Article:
As plant manager, I am responsible for the production of up to 1M boxes of cereal a day. It can be a challenge, but it’s one I relish.
I have just celebrated 20 years at Kellogg, the past eight of which have been in my current role. Some of my time at the company was spent at our European headquarters in Dublin, which helped give me a much broader understanding of the cereal business and the supply chain.
My responsibility, first and foremost, is to make good quality food. Of course, ensuring the safety of our staff is paramount too.
And then it’s about achieving a desired cost-competitiveness, getting deliveries right, and all the other key performance indicators associated with manufacturing.
We make all of our best known products on this site, including Corn Flakes, Frosties, Crunchy Nut Corn Flakes, Rice Krispies and Coco Pops.
You have to play to your strengths, and we are a volume-focused site. In fact, we are the biggest cereal supplier to the UK market, and the UK market is the biggest cereal market in Europe.
Everything that we make on site just comes from three grains corn grits, rice berries, and wheat. We have three main processing lines, one for each of the grains, and the process of drying, flaking, milling and toasting them takes around four hours. We run our machines 24/7, but we’ll have fixed shut-downs for deep-cleaning and maintenance activity.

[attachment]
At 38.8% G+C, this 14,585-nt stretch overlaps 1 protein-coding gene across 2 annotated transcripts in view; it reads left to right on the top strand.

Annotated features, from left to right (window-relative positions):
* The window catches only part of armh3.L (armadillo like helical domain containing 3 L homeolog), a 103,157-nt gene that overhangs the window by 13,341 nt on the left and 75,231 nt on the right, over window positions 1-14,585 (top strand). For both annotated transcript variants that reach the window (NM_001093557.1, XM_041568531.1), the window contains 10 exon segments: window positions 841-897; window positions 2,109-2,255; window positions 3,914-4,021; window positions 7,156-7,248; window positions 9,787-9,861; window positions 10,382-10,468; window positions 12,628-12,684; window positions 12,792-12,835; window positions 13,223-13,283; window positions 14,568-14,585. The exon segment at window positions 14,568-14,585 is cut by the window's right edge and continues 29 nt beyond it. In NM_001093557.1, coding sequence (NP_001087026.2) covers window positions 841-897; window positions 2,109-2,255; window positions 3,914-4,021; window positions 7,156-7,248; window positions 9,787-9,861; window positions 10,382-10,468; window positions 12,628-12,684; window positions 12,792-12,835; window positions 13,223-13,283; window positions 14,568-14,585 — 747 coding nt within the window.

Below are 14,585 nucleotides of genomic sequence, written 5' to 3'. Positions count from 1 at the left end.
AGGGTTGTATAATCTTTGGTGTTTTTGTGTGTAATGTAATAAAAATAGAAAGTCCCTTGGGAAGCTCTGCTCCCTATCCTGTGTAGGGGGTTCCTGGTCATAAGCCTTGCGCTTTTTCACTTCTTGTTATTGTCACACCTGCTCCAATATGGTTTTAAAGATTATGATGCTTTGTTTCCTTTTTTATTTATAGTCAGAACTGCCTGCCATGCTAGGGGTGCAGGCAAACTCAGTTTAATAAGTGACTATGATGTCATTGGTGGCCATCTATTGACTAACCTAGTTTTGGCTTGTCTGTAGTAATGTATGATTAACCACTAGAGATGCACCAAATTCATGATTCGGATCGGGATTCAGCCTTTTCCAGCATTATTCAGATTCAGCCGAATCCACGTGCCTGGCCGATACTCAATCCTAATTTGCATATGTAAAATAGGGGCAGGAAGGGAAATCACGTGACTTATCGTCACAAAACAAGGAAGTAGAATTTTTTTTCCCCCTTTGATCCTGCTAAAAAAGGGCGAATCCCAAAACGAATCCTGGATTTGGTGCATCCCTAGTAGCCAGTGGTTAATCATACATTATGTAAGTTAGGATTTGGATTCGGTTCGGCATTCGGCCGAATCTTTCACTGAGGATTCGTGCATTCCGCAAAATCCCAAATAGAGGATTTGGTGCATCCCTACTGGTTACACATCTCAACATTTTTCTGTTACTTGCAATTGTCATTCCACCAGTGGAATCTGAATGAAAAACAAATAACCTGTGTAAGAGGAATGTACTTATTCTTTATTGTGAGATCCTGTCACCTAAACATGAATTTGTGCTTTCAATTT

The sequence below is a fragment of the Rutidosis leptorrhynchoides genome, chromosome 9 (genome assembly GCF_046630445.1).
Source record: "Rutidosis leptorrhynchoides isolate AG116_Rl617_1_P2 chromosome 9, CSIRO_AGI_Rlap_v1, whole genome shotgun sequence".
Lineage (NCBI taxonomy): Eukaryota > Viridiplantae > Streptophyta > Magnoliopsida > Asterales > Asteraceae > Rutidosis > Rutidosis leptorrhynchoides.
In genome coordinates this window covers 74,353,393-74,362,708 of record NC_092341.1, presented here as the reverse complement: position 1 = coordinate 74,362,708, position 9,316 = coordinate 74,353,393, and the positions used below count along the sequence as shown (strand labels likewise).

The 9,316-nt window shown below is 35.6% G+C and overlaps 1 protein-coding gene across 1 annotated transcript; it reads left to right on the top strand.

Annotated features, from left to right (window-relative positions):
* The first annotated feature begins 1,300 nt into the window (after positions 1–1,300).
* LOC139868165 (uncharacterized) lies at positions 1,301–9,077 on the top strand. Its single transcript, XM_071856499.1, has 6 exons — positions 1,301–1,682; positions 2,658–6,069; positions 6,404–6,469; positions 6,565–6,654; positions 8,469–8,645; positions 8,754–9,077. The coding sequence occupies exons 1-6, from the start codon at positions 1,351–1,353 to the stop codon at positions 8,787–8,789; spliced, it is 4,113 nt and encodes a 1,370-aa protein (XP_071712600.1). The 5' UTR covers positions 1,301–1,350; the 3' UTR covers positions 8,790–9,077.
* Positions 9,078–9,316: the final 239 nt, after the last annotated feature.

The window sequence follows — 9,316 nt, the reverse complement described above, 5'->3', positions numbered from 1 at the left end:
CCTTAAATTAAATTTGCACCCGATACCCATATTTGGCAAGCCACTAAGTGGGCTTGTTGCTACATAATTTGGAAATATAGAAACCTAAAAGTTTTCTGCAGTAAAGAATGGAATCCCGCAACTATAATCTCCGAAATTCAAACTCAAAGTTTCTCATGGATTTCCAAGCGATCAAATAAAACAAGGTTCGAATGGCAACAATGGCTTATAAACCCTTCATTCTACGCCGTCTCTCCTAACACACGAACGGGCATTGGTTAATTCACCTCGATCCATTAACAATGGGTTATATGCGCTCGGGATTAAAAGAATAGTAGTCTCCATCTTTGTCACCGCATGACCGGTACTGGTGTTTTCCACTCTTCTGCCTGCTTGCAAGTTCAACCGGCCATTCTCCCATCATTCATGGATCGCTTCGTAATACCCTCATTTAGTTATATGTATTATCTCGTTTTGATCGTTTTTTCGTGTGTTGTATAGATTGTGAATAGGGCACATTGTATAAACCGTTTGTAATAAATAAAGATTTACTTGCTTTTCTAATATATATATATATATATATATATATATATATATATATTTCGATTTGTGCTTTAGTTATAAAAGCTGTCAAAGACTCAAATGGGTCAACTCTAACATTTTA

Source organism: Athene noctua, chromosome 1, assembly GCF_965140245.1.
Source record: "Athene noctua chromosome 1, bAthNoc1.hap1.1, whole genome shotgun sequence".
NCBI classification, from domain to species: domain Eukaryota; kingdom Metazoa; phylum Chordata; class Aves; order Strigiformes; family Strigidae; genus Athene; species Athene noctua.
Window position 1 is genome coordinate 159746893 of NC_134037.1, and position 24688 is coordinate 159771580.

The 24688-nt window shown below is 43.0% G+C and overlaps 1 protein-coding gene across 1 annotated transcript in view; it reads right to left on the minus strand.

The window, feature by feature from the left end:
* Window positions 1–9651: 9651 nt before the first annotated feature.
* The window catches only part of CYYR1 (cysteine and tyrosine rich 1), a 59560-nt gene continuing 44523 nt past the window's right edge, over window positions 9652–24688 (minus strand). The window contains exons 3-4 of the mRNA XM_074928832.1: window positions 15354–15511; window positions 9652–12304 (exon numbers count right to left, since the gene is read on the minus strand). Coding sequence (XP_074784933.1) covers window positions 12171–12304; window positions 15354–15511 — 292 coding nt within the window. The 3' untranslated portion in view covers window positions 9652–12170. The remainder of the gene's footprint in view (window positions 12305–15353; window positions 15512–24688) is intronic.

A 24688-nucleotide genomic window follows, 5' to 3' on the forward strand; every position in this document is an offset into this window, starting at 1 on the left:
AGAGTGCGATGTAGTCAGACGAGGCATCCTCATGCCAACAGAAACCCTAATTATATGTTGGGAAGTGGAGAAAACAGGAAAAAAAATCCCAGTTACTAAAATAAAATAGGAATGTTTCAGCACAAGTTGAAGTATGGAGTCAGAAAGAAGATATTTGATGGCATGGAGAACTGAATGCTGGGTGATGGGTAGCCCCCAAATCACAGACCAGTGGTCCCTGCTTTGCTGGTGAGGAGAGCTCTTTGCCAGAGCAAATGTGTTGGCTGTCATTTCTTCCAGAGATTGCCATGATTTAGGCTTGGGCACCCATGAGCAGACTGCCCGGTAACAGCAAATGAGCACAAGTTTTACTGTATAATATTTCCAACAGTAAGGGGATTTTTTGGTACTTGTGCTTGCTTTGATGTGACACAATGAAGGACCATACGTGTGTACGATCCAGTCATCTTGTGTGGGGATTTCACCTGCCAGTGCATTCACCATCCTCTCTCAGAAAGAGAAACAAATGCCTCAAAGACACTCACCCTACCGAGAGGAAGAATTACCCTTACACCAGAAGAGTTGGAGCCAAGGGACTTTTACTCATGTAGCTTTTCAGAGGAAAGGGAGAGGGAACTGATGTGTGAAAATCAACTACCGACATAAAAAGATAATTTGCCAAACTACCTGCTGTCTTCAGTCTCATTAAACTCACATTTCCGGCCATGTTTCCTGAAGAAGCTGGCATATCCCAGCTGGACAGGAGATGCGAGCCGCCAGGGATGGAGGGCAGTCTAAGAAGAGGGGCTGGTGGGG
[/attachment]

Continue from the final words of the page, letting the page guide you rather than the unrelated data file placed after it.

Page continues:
The factory (Back to top)
The factory processes 105Mkg of grains annually, which presents a forecasting challenge. The Kellogg Company has contingency plans in place to deal with fluctuating crop demand, but on an operational basis we still have to be prepared if, say, a retailer announces it wants to run a promotion on a product and needs 40,000 cases of additional volume over the following month. So, a lot of effort goes into forecasting, both annually and over a 12-week period, but they are never going to be perfect.
The site has gone through quite a significant rationalisation as part of Project K [Kellogg’s four-year cost-cutting programme launched in 2013 to mitigate declining cereal product sales], and we have lost around 100 permanent staff.
It’s important to note, however, that each of those employees left on good terms through a voluntary programme. Also, despite going through this rationalisation, we have managed to achieve our highest employee engagement scores in my time at the company.
Part of that is down to a change to how we communicate with staff. Rather than me and the management team coming up with ideas and solutions, we are now much more inclusive.
We used to share the business results to everybody each quarter. However, engagement surveys told us that they thought there was too much one-way traffic. As a result, we now run what we call ‘culture sessions’, which are much less formal meetings held once or twice a week, where we have a discussion with seven or eight staff. It gives them the opportunity to talk about whatever they want, and they get an unfiltered view of what’s driving the business.